Son to run marathon for brain tumour charity in name of late father

A GRIEVING son has been inspired to run the London Marathon in memory of his father, who died two years after being diagnosed with an aggressive brain tumour.

Friday, 30th December 2016, 6:00 am
Updated Monday, 9th January 2017, 12:53 pm
The late Nigel Barber is pictured here with his wife Philippa. The couple's son, Jamie Barber, will run the London Marathon for Brain Tumour Research next year

Jamie Barber will run the world-renowned 26-mile course in the capital on April 23 on behalf of the Brain Tumour Research charity.

The 28-year-old is dedicating the challenge to his father Nigel Barber, who worked in Portsmouth as an assembly integration and test manager at Airbus Space and Defence Ltd.

The money raised will fund research taking place at centres of excellence, including one at the University of Portsmouth, where scientists focus on finding a cure for brain tumours.

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Jamie said: ‘Losing my dad had a huge effect on my family. Nigel was always one for actions rather than words so I think he’d be pleased to know I’m trying to improve the prospects of people in the same situation he was in.

‘It’s a sad fact that brain tumours can affect anyone at any time, but nobody knows what causes them.

‘I hope our efforts will help to raise awareness of this indiscriminate disease, and draw attention to the dreadful under-funding of research.’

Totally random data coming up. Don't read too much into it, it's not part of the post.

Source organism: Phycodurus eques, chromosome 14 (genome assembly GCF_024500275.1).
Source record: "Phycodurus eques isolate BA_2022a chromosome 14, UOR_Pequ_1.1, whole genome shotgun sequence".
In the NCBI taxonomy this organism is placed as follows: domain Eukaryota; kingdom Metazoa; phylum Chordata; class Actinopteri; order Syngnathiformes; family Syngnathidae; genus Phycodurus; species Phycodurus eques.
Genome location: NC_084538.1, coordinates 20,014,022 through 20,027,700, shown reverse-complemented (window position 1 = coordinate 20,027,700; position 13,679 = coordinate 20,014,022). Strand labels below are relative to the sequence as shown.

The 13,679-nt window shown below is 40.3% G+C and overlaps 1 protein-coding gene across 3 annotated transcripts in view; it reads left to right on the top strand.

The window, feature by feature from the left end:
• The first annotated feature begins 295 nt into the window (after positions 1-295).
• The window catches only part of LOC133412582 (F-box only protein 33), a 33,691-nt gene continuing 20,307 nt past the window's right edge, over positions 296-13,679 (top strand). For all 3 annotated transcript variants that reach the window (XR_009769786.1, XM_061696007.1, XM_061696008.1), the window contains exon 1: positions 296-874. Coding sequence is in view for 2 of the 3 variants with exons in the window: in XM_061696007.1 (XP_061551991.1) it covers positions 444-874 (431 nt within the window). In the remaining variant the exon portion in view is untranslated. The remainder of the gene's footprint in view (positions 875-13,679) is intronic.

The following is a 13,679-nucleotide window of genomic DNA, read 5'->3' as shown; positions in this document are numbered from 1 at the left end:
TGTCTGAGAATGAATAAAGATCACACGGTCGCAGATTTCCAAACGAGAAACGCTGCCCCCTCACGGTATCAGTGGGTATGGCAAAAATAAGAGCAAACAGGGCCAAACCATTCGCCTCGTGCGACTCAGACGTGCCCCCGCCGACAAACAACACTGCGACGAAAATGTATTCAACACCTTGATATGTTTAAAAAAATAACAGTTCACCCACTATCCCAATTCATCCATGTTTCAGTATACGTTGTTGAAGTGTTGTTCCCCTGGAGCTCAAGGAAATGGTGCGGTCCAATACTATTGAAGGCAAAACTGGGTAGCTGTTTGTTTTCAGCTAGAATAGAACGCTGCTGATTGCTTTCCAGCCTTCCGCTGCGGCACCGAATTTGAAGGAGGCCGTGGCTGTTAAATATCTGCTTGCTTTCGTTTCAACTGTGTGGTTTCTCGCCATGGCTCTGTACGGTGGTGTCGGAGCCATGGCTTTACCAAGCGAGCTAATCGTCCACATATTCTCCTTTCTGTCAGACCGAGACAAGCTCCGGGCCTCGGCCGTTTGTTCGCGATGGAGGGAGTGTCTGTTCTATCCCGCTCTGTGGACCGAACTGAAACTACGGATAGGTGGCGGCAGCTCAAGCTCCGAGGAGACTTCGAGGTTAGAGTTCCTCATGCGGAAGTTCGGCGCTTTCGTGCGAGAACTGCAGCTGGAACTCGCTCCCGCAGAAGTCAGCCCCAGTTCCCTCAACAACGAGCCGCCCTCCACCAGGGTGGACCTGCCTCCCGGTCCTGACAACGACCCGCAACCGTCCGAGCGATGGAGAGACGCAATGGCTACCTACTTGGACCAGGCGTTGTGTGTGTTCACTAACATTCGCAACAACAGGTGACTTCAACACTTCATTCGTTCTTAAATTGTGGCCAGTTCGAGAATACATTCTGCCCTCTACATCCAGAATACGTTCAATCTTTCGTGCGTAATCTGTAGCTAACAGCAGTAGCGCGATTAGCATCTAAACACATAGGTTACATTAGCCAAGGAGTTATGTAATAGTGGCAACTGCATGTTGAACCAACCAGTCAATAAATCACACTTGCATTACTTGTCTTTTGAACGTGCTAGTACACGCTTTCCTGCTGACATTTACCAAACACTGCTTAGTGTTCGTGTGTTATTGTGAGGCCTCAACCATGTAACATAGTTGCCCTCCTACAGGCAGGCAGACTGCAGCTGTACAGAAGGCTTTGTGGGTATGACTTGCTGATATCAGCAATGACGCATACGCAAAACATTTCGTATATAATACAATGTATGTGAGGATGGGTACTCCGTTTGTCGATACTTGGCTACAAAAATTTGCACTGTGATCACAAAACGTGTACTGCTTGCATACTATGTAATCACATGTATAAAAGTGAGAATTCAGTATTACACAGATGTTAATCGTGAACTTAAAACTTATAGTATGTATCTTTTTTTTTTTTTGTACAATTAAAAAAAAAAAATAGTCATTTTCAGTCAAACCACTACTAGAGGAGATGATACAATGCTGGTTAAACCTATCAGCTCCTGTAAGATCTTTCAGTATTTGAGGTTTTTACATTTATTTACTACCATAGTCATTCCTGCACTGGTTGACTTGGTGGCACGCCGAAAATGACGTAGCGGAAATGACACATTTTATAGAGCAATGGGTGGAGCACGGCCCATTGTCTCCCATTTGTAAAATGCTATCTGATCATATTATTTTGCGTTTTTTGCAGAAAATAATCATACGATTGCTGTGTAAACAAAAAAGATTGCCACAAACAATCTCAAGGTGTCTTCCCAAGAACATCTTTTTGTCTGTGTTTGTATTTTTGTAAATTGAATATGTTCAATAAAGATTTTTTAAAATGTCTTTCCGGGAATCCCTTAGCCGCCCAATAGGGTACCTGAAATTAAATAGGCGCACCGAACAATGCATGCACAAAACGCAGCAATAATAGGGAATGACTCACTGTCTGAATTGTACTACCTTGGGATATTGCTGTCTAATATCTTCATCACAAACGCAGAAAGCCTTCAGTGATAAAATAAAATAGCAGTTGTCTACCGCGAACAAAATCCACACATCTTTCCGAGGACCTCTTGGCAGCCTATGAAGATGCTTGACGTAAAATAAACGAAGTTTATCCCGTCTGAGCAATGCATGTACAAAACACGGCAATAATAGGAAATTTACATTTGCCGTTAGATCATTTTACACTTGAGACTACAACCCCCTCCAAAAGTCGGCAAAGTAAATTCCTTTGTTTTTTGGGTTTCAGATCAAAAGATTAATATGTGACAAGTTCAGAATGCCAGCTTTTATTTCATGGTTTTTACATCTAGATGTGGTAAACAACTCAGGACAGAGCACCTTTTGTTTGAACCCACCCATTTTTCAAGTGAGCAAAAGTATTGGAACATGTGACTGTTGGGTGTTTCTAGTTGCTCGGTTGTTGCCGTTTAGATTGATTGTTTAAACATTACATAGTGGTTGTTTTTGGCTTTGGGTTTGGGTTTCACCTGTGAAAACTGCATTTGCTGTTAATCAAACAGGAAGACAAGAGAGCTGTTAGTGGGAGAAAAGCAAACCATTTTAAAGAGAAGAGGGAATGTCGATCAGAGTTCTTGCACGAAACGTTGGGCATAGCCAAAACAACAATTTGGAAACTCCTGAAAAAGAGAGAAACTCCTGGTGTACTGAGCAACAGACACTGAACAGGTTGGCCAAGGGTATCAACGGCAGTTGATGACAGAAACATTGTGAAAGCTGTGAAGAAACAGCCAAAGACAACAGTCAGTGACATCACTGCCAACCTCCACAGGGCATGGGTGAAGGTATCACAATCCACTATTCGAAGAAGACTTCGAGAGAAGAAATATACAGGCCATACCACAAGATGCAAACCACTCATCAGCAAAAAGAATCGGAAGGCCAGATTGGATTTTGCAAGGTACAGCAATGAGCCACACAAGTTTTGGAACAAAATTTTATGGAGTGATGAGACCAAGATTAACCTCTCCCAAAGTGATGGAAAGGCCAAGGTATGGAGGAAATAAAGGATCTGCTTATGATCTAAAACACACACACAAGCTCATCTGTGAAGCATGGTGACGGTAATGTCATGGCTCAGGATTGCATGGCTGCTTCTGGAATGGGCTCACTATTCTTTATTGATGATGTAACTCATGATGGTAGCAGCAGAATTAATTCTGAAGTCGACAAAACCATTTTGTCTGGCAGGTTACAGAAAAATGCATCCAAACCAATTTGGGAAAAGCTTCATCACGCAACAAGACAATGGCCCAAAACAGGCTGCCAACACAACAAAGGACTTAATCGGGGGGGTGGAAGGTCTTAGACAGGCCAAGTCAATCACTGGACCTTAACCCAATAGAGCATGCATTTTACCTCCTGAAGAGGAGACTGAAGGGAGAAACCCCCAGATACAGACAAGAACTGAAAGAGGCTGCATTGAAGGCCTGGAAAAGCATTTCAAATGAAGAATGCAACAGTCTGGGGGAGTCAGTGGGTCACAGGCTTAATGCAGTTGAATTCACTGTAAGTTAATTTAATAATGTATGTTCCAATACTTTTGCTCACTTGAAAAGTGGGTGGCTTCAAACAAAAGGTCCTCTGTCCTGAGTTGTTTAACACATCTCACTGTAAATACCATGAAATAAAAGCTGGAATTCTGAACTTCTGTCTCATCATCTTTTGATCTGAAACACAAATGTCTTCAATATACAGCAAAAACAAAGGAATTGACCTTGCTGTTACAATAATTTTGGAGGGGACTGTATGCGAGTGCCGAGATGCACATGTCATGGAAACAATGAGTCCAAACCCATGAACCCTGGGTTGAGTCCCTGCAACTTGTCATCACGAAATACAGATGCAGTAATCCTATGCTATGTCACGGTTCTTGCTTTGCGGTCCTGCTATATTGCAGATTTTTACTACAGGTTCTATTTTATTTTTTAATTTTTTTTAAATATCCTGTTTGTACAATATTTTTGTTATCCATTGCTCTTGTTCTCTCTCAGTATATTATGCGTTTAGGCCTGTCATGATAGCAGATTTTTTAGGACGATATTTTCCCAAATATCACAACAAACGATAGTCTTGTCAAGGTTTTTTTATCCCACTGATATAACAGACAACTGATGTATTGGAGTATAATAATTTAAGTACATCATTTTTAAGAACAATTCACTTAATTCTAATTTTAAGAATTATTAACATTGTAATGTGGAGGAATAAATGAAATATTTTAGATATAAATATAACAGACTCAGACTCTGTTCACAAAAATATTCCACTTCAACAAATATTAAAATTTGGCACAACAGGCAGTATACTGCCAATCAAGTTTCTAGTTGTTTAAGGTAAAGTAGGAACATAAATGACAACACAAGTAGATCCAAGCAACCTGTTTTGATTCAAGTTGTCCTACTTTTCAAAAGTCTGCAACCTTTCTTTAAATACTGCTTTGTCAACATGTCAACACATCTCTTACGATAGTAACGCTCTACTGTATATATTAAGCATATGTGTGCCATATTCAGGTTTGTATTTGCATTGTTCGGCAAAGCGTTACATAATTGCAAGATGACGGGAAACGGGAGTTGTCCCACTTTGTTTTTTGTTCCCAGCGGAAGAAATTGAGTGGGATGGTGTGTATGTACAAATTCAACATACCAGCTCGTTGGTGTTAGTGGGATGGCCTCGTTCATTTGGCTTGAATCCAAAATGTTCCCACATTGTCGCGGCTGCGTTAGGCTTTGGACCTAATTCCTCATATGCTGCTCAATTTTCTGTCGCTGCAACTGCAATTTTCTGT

Nigel, a keen sailor who lived in Hamble with his wife Philippa, was 58 when he died in 2013. The couple were forced to cancel their trip to India when Nigel was taken ill.

Philippa and Jamie were inspired by the travel plans and decided to undertake a 75km trek in the foothills of the Himalayas last year. They raised £3,300 for Brain Tumour Research.

Jamie will run the London Marathon with his friend Dan Hunter, and both hope to have doubled that figure by then. They are two of 40 people who have signed up to run for Team Brain Tumour Research.

Carol Robertson, community fundraising manager for the charity, said: ‘Brain tumours kill more children and adults under the age of 40 than any other cancer, but just one per cent of the national spend on cancer research has been allocated to the neglected disease.

‘Stories like Nigel’s remind us that we cannot allow this situation to continue. We are extremely grateful for Jamie and Dan’s support and are appealing for runners to nominate us as their chosen charity for 2017.’

To find out more about Brain Tumour Research, e-mail [email protected] or visit To make a donation via Jamie’s JustGiving page, go to